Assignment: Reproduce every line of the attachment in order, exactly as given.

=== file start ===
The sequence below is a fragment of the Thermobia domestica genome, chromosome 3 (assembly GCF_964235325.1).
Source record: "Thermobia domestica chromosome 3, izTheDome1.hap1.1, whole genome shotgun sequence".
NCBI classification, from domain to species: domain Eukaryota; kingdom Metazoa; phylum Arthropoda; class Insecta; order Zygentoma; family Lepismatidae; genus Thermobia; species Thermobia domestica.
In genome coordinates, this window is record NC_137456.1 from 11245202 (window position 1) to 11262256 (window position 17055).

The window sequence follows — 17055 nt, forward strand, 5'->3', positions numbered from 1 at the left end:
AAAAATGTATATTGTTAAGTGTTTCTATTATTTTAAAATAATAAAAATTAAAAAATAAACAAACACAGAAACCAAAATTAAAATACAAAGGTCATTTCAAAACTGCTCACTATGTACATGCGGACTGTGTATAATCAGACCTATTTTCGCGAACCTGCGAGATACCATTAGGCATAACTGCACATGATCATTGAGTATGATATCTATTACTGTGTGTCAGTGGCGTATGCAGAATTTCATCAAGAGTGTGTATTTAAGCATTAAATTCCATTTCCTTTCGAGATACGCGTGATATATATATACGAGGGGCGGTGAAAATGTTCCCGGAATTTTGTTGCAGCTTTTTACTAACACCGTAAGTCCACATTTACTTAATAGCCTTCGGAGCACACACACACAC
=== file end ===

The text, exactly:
The sequence below is a fragment of the Thermobia domestica genome, chromosome 3 (assembly GCF_964235325.1).
Source record: "Thermobia domestica chromosome 3, izTheDome1.hap1.1, whole genome shotgun sequence".
NCBI classification, from domain to species: domain Eukaryota; kingdom Metazoa; phylum Arthropoda; class Insecta; order Zygentoma; family Lepismatidae; genus Thermobia; species Thermobia domestica.
In genome coordinates, this window is record NC_137456.1 from 11245202 (window position 1) to 11262256 (window position 17055).

The window sequence follows — 17055 nt, forward strand, 5'->3', positions numbered from 1 at the left end:
AAAAATGTATATTGTTAAGTGTTTCTATTATTTTAAAATAATAAAAATTAAAAAATAAACAAACACAGAAACCAAAATTAAAATACAAAGGTCATTTCAAAACTGCTCACTATGTACATGCGGACTGTGTATAATCAGACCTATTTTCGCGAACCTGCGAGATACCATTAGGCATAACTGCACATGATCATTGAGTATGATATCTATTACTGTGTGTCAGTGGCGTATGCAGAATTTCATCAAGAGTGTGTATTTAAGCATTAAATTCCATTTCCTTTCGAGATACGCGTGATATATATATACGAGGGGCGGTGAAAATGTTCCCGGAATTTTGTTGCAGCTTTTTACTAACACCGTAAGTCCACATTTACTTAATAGCCTTCGGAGCACACACACACAC